TREASURIES-U.S. bond prices firm before Bernanke's testimony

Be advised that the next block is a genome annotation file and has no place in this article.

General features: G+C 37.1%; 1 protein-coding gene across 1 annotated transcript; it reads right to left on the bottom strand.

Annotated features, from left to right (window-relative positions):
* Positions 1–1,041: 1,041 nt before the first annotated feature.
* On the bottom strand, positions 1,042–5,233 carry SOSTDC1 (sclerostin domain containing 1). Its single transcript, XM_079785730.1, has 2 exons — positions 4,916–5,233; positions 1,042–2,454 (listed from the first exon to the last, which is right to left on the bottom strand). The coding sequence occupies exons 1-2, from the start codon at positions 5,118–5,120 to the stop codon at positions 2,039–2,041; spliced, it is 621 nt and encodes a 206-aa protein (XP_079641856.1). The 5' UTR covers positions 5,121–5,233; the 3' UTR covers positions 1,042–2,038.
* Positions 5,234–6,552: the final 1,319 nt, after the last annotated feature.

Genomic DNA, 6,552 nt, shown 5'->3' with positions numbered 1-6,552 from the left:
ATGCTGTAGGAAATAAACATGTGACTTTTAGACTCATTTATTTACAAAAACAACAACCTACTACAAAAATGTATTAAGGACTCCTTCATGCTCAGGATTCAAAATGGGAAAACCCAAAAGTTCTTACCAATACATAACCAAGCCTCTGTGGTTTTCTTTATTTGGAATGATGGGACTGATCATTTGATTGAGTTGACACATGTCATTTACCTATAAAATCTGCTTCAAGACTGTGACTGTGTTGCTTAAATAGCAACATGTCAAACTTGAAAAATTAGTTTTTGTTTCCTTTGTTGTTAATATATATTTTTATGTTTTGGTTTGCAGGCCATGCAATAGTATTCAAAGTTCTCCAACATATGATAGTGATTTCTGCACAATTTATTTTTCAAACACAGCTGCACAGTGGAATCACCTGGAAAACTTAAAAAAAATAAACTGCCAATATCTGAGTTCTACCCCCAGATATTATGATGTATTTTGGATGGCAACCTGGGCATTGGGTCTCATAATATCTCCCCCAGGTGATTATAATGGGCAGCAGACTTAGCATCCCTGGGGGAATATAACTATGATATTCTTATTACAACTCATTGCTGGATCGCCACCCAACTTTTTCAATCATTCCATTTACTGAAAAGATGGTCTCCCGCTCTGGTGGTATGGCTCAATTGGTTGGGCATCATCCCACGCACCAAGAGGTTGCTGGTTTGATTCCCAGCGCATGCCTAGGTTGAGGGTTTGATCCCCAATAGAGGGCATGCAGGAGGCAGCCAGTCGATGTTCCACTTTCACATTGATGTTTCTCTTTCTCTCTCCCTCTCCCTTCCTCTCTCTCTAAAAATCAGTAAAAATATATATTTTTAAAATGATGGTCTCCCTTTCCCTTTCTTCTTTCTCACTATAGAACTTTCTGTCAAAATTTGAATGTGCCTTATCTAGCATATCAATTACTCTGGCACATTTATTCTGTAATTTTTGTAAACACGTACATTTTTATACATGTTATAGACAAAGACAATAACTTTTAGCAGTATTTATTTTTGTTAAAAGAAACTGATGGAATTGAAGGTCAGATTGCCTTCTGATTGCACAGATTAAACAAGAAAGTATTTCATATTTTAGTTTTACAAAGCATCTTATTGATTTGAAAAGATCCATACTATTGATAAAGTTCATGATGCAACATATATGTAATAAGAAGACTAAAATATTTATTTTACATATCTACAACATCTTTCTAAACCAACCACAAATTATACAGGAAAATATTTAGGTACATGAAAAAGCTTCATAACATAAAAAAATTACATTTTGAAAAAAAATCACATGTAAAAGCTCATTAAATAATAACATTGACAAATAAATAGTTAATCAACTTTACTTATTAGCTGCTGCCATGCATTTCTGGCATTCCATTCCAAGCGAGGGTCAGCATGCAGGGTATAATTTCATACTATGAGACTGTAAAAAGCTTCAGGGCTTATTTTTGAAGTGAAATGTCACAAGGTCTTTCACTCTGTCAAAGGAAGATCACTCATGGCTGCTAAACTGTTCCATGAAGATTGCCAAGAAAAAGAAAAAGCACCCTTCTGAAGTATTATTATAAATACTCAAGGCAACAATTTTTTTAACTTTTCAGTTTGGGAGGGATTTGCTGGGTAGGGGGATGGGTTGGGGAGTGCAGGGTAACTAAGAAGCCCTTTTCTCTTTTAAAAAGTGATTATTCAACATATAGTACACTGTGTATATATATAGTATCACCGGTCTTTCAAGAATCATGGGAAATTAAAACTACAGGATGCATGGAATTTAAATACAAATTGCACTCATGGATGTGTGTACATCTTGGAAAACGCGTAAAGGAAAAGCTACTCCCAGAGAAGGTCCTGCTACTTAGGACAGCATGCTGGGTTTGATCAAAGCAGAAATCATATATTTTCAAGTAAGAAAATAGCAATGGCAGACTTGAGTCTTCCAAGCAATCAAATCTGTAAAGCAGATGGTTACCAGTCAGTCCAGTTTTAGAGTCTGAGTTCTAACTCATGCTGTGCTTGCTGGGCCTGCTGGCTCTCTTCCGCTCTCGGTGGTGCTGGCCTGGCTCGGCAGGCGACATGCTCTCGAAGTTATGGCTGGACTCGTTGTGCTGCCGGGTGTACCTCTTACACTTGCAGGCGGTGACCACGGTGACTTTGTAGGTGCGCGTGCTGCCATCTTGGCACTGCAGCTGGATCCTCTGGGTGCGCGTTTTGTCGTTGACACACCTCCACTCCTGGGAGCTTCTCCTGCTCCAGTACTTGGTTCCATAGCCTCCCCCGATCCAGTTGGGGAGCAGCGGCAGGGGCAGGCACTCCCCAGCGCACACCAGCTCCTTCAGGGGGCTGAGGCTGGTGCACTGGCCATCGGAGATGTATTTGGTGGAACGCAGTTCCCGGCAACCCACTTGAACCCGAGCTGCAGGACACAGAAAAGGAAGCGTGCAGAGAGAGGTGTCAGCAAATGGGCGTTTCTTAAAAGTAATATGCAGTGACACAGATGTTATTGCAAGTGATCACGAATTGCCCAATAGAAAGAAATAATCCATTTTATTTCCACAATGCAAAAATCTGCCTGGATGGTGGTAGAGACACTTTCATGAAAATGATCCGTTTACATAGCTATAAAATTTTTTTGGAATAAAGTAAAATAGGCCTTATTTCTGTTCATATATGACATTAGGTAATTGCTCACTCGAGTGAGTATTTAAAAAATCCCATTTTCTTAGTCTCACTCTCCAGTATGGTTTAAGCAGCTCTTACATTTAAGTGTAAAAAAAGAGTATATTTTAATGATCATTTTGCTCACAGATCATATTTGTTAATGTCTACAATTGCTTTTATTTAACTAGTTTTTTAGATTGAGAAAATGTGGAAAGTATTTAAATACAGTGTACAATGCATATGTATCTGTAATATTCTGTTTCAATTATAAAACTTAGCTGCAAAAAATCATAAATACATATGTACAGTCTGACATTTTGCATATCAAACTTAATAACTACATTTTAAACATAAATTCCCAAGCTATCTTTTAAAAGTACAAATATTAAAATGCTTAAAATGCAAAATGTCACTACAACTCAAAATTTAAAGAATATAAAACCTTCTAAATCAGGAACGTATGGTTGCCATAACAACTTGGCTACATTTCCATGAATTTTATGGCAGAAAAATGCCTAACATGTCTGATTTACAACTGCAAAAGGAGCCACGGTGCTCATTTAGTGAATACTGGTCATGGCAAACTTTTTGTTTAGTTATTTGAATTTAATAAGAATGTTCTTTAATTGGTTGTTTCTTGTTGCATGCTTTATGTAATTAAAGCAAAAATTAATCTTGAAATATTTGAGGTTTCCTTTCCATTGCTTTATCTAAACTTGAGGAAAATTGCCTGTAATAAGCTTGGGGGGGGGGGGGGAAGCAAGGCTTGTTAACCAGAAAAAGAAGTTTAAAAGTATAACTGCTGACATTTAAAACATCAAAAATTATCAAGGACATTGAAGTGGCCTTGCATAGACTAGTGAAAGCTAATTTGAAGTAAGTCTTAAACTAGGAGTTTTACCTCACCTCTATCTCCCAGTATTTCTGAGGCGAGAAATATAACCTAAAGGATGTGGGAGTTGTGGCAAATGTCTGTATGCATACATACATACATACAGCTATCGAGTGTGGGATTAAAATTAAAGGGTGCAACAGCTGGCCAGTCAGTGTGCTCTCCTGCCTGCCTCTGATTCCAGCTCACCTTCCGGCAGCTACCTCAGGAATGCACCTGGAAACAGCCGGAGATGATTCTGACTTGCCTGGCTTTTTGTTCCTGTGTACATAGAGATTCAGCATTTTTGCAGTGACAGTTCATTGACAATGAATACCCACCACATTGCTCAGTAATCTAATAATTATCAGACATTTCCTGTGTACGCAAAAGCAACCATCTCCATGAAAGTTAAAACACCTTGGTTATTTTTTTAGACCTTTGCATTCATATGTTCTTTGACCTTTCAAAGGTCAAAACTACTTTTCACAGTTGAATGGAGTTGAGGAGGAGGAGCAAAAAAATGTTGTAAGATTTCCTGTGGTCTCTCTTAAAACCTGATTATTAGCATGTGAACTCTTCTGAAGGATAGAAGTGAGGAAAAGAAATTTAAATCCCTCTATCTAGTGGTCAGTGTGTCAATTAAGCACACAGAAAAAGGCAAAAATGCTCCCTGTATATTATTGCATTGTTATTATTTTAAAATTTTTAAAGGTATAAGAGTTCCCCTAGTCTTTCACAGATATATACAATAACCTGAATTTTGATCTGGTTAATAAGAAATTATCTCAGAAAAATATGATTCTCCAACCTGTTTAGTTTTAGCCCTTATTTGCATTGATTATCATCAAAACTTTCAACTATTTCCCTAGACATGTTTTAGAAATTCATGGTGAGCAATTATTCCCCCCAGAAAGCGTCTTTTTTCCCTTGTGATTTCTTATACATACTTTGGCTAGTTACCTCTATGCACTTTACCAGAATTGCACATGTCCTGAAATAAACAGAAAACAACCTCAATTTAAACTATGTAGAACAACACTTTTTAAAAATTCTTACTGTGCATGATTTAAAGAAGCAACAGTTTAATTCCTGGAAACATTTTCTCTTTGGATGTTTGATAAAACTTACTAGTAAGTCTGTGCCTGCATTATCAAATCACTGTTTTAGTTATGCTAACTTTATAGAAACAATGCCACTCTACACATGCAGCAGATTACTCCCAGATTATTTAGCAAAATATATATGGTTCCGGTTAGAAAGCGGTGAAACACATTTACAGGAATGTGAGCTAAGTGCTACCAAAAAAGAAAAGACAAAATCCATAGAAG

* Bernanke seen voicing support for continued bond purchases * ECB loan repayment news offsets rise in German sentiment * Benchmark U.S. yields remain locked in tight 13-bps range By Richard Leong NEW YORK, Feb 22 (Reuters) - U.S. Treasuries prices edged higher on Friday in the absence of key U.S. economic data, as investors prepared for testimony next week from Federal Reserve Chairman Ben Bernanke, which will be scoured for clues of when the central bank may slow or stop buying bonds. Since Wednesday's release of the Federal Open Market Committee's minutes of its Jan. 29-30 meeting, investors have coalesced around the view Bernanke will likely reassure markets and U.S. lawmakers that the Fed is committed to its third round of quantitative easing, dubbed QE3, at least through the end of the year in an attempt to reduce unemployment. Bernanke, who is the architect of the Fed's current near-zero interest rate policy and bond purchase program, will testify before the Senate Banking Committee on Tuesday and the Housing Financial Services Committee on Wednesday. "Bernanke will likely remind us that the Fed will remain accommodative through the end of the year," said Andrew Richman, fixed income strategist at SunTrust Private Wealth Management in Palm Beach, Florida. Such a view from Bernanke will likely soothe anxiety from the latest FOMC minutes and comments from some top policy-makers that the Fed might reduce their bond purchases before year-end. On Friday, Boston Fed President Eric Rosengren and Fed Governor Jerome Powell defended the Fed's bond buying, which is running at $85 billion a month. A continued generous amount of Fed stimulus will likely support this year's solid gains in stock prices and commodities markets and hold benchmark yields in a tight trading range, investors and analysts said. Since Jan. 25, the yield on the 10-year Treasury note has traded in a 14 basis point range. It rarely closed 5 basis points on either side of 2 percent. On Friday, the 10-year note was 2/32 higher in price at 100-10/32, yielding 1.964 percent, down 1 basis point from late on Thursday. The 10-year yield was on track to close 4 basis points lower in an abbreviated trading week. The 30-year bond was up 7/32 with a yield of 3.15 percent, down 1.2 basis points from late on Thursday. The 30-year yield was set to fall nearly 3 basis points on the week. Bond gains were limited on revived buying in stocks, which investors sold heavily on Wednesday and Thursday on worries about Fed reducing its stimulus. Wall Street stocks were higher in late trading with the Standard & Poor's 500 index rising 0.8 percent. BOND-FRIENDLY FACTORS Treasuries began the day trading lower in price, with traders citing a small increase in selling pressure after the German Ifo sentiment survey beat forecasts and offset some pessimism about euro zone growth prospects. Losses were tempered by news that banks in Europe will repay less than half the expected amount of crisis loans they took from the European Central Bank a year ago, which suggested much of the euro zone financial system was still dependent on cheap ECB funds. Treasury debt prices were also supported by worries over the economic impact of automatic U.S. government spending cuts set to begin March 1. Few analysts expect Democrats and Republicans to reach agreement on averting these "sequester" cuts ahead of the deadline. Economists said these cuts worth $85 billion would hurt the economy and lead to job losses. "We have a lot of headline risk from the sequester. That's scary ramification that might be good for Treasuries but bad for economic growth," said Mike Lorizio, head of Treasuries trading at Manulife Asset Management in Boston. Investors were also reluctant to part with lower-risk assets like Treasuries heading into the Italian national elections on Sunday and Monday as the country struggles in a deep recession. Risk from Washington and Europe will likely stoke bids for next week's government debt supply, totaling $99 billion, traders and analysts said. The Treasury Department will kick of next week's auctions with a $35 billion sale of two-year notes on Monday. It will be followed by a $35 billion of five-year debt auction on Tuesday and $29 billion of seven-year note sale on Wednesday.
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